“On what basis does this initiative call for solidarity from communities struggling against oppression based on sexuality, gender expression and sex?” Feinberg asked. “In essence, what defined the left wing of the early gay liberation movement in the United States, and what fueled its vitality, was its solidarity on the basis of a common enemy, not a common oppression.” The community at that time stood with immigrant workers organizing the United Farm Workers and with the Black Panther Party and the Young Lords.

“Today, our communities have a particular responsibility in the United States to defend the Cuban Five because this country is the aircraft carrier from which Wall Street and the Pentagon are launching a covert war against Cuba,” she said. “And those who are battling oppression based on same-sex love are called upon to play a leadership role in this struggle because it is our love and our lives that have been used as a political cover for this dirty war against a people who have fought enslavement for 500 years.”

Ben Ramos, a coordinator of the Popular Education Project to Free the Cuban Five and co-chair of the meeting, noted that it was natural for the LGBT community to take up the case of the Cuban Five. “We have been integral in the anti-war movement, we are instrumental in the development of unions and workers’ rights campaigns” and in fighting to free political prisoners, Ramos said. Ramos was also a leading organizer of the event.

Other speakers proclaimed their support for the five as well.

“We have a responsibility to the Cuban Five because their story is our story,” said Helena Wong, director of the Committee Against Anti-Asian Violence. She said immigrants come to this country because of what the U.S. government is doing to their homelands and then are locked up in detention centers for trying to start a new life here. Likewise, she said, “The government puts resources into Israel and Iraq and to militarizing the borders,” while refusing to meet the needs of the Black and Brown communities devastated by Hurricane Katrina.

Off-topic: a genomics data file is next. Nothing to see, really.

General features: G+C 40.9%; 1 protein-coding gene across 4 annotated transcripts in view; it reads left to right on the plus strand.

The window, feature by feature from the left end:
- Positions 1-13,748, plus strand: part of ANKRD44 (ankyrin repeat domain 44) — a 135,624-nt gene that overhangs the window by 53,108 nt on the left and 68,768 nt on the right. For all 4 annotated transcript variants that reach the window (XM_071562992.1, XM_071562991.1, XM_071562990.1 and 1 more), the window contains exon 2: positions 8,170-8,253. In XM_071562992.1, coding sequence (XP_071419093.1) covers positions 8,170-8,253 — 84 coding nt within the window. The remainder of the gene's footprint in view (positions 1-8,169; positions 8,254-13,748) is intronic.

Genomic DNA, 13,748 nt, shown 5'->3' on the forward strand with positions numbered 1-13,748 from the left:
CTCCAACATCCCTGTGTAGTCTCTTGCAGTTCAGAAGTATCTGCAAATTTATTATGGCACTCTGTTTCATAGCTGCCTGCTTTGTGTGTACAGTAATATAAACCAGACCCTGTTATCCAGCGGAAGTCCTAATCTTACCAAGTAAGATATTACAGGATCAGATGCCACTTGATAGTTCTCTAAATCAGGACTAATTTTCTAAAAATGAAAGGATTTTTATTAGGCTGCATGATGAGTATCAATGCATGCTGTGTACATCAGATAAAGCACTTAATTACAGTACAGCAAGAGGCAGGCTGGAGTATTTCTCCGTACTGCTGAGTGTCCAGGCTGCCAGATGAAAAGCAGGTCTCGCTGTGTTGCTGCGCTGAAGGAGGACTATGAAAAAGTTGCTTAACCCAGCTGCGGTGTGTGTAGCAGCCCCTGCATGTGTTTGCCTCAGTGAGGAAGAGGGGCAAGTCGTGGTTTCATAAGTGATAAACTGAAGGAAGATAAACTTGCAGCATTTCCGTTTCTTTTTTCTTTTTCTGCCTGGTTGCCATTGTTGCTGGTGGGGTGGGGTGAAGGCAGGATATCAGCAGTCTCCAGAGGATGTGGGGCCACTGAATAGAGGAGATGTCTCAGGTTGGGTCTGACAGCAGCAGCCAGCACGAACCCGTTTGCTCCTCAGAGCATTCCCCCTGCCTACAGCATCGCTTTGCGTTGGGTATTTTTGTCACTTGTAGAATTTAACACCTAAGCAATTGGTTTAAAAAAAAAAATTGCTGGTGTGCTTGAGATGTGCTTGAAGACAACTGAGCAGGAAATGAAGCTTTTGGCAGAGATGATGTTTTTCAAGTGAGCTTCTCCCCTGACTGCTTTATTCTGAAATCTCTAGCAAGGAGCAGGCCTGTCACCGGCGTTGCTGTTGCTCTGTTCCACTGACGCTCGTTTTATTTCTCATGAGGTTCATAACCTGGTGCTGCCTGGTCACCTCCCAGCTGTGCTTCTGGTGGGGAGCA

Yancy Mark Gandionco, on the LGBT Desk of the U.S. Chapter of BAYAN Philippines, compared the U.S. government’s imprisonment of the five to the Philippine government’s attempt to quash resistance by arresting progressive leaders. Charged with sedition and rebellion, they were held in prison for two years and freed because the Filipino people stood up. “The most powerful weapon is the weapon of resistance,” Gandionco said.

Joan Gibbs, an attorney and activist who is focused on freeing political prisoners, pointed to the success of the Puerto Rican movement in freeing five Nationalists who were imprisoned for more than 25 years. She said the victories of the civil rights movement were also won in the streets. Gibbs also paid tribute to Cuba for fighting apartheid in Africa and giving asylum to great fighters like Assata Shakur. “When the African people called, only one country went without imperialist designs and that was Cuba,” she said.

LeiLani Dowell, a leader of Fight Imperialism, Stand Together (FIST) and co-chair of the meeting, spoke about the International Youth Conference on the Cuban Five that was held in Cuba in April. She said the participants stressed over and over that it is primarily the responsibility of the people of the U.S. to build awareness of the Cuban Five to win their freedom. She repeated the words of Cuban National Assembly President Ricardo Alarcón: “The U.S. people will find the keys to unlock the gate for the Cuban Five.”